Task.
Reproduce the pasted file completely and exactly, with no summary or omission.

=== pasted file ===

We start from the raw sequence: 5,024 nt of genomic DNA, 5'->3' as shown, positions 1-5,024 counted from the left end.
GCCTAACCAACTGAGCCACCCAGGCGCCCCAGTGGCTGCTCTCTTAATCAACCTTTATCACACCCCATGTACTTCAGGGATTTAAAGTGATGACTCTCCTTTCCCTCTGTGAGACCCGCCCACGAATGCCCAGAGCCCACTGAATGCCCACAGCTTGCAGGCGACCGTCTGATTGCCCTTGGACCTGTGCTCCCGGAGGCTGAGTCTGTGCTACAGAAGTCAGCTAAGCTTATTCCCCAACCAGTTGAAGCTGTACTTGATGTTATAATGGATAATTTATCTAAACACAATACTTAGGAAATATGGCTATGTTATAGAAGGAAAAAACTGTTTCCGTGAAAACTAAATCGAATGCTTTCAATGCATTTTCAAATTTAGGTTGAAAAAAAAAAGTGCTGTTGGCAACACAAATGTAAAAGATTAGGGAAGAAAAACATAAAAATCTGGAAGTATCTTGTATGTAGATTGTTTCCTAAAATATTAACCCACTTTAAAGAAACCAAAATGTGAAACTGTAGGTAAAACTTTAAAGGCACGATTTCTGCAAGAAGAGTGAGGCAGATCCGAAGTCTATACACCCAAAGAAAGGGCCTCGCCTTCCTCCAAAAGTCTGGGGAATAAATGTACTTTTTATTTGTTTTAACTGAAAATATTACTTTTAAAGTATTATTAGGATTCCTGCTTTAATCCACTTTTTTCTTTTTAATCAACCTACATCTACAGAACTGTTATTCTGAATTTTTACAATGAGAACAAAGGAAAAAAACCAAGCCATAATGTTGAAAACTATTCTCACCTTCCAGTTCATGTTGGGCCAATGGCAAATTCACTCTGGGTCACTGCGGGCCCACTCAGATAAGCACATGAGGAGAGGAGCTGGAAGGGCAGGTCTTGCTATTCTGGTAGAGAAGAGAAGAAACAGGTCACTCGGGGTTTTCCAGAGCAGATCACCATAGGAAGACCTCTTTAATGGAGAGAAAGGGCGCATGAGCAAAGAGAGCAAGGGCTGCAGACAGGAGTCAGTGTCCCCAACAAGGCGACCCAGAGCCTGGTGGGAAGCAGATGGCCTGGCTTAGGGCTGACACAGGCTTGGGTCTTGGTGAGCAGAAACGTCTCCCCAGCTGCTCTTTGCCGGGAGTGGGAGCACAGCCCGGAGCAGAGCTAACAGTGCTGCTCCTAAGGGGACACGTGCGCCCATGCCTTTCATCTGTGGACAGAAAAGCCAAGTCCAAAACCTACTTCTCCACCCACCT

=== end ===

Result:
We start from the raw sequence: 5,024 nt of genomic DNA, 5'->3' as shown, positions 1-5,024 counted from the left end.
GCCTAACCAACTGAGCCACCCAGGCGCCCCAGTGGCTGCTCTCTTAATCAACCTTTATCACACCCCATGTACTTCAGGGATTTAAAGTGATGACTCTCCTTTCCCTCTGTGAGACCCGCCCACGAATGCCCAGAGCCCACTGAATGCCCACAGCTTGCAGGCGACCGTCTGATTGCCCTTGGACCTGTGCTCCCGGAGGCTGAGTCTGTGCTACAGAAGTCAGCTAAGCTTATTCCCCAACCAGTTGAAGCTGTACTTGATGTTATAATGGATAATTTATCTAAACACAATACTTAGGAAATATGGCTATGTTATAGAAGGAAAAAACTGTTTCCGTGAAAACTAAATCGAATGCTTTCAATGCATTTTCAAATTTAGGTTGAAAAAAAAAAGTGCTGTTGGCAACACAAATGTAAAAGATTAGGGAAGAAAAACATAAAAATCTGGAAGTATCTTGTATGTAGATTGTTTCCTAAAATATTAACCCACTTTAAAGAAACCAAAATGTGAAACTGTAGGTAAAACTTTAAAGGCACGATTTCTGCAAGAAGAGTGAGGCAGATCCGAAGTCTATACACCCAAAGAAAGGGCCTCGCCTTCCTCCAAAAGTCTGGGGAATAAATGTACTTTTTATTTGTTTTAACTGAAAATATTACTTTTAAAGTATTATTAGGATTCCTGCTTTAATCCACTTTTTTCTTTTTAATCAACCTACATCTACAGAACTGTTATTCTGAATTTTTACAATGAGAACAAAGGAAAAAAACCAAGCCATAATGTTGAAAACTATTCTCACCTTCCAGTTCATGTTGGGCCAATGGCAAATTCACTCTGGGTCACTGCGGGCCCACTCAGATAAGCACATGAGGAGAGGAGCTGGAAGGGCAGGTCTTGCTATTCTGGTAGAGAAGAGAAGAAACAGGTCACTCGGGGTTTTCCAGAGCAGATCACCATAGGAAGACCTCTTTAATGGAGAGAAAGGGCGCATGAGCAAAGAGAGCAAGGGCTGCAGACAGGAGTCAGTGTCCCCAACAAGGCGACCCAGAGCCTGGTGGGAAGCAGATGGCCTGGCTTAGGGCTGACACAGGCTTGGGTCTTGGTGAGCAGAAACGTCTCCCCAGCTGCTCTTTGCCGGGAGTGGGAGCACAGCCCGGAGCAGAGCTAACAGTGCTGCTCCTAAGGGGACACGTGCGCCCATGCCTTTCATCTGTGGACAGAAAAGCCAAGTCCAAAACCTACTTCTCCACCCACCT